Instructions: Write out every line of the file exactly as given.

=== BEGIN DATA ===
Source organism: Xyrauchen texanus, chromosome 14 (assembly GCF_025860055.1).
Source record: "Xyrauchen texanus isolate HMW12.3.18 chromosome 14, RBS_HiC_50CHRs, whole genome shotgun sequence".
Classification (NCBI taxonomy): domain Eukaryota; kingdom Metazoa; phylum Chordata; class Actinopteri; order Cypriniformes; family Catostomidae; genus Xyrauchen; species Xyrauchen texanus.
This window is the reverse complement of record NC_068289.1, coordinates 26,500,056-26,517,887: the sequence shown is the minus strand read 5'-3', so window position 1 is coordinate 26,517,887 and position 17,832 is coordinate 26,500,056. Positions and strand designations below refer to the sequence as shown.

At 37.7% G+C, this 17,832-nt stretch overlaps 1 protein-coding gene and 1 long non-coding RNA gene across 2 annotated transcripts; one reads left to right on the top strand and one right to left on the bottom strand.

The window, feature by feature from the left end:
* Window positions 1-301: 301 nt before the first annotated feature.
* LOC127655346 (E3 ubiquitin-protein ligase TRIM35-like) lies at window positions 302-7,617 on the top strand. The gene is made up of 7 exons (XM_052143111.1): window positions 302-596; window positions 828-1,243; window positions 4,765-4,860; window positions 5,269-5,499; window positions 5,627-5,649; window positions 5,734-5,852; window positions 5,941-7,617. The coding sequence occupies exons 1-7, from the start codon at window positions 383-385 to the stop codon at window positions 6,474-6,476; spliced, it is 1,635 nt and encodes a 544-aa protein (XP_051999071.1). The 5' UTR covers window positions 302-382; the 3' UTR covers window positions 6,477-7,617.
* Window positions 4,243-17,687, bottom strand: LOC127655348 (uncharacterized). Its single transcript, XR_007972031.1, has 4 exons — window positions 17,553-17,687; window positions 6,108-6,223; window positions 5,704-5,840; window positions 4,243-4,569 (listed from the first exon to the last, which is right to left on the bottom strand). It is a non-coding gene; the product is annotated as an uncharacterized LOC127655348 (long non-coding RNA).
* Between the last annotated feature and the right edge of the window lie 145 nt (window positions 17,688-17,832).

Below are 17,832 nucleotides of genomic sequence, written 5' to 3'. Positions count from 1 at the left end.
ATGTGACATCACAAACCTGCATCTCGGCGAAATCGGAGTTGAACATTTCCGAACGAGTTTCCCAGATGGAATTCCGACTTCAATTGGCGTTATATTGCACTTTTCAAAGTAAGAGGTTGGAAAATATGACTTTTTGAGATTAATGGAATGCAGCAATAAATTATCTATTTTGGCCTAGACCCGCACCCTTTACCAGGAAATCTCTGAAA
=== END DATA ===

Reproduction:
Source organism: Xyrauchen texanus, chromosome 14 (assembly GCF_025860055.1).
Source record: "Xyrauchen texanus isolate HMW12.3.18 chromosome 14, RBS_HiC_50CHRs, whole genome shotgun sequence".
Classification (NCBI taxonomy): domain Eukaryota; kingdom Metazoa; phylum Chordata; class Actinopteri; order Cypriniformes; family Catostomidae; genus Xyrauchen; species Xyrauchen texanus.
This window is the reverse complement of record NC_068289.1, coordinates 26,500,056-26,517,887: the sequence shown is the minus strand read 5'-3', so window position 1 is coordinate 26,517,887 and position 17,832 is coordinate 26,500,056. Positions and strand designations below refer to the sequence as shown.

At 37.7% G+C, this 17,832-nt stretch overlaps 1 protein-coding gene and 1 long non-coding RNA gene across 2 annotated transcripts; one reads left to right on the top strand and one right to left on the bottom strand.

The window, feature by feature from the left end:
* Window positions 1-301: 301 nt before the first annotated feature.
* LOC127655346 (E3 ubiquitin-protein ligase TRIM35-like) lies at window positions 302-7,617 on the top strand. The gene is made up of 7 exons (XM_052143111.1): window positions 302-596; window positions 828-1,243; window positions 4,765-4,860; window positions 5,269-5,499; window positions 5,627-5,649; window positions 5,734-5,852; window positions 5,941-7,617. The coding sequence occupies exons 1-7, from the start codon at window positions 383-385 to the stop codon at window positions 6,474-6,476; spliced, it is 1,635 nt and encodes a 544-aa protein (XP_051999071.1). The 5' UTR covers window positions 302-382; the 3' UTR covers window positions 6,477-7,617.
* Window positions 4,243-17,687, bottom strand: LOC127655348 (uncharacterized). Its single transcript, XR_007972031.1, has 4 exons — window positions 17,553-17,687; window positions 6,108-6,223; window positions 5,704-5,840; window positions 4,243-4,569 (listed from the first exon to the last, which is right to left on the bottom strand). It is a non-coding gene; the product is annotated as an uncharacterized LOC127655348 (long non-coding RNA).
* Between the last annotated feature and the right edge of the window lie 145 nt (window positions 17,688-17,832).

Below are 17,832 nucleotides of genomic sequence, written 5' to 3'. Positions count from 1 at the left end.
ATGTGACATCACAAACCTGCATCTCGGCGAAATCGGAGTTGAACATTTCCGAACGAGTTTCCCAGATGGAATTCCGACTTCAATTGGCGTTATATTGCACTTTTCAAAGTAAGAGGTTGGAAAATATGACTTTTTGAGATTAATGGAATGCAGCAATAAATTATCTATTTTGGCCTAGACCCGCACCCTTTACCAGGAAATCTCTGAAA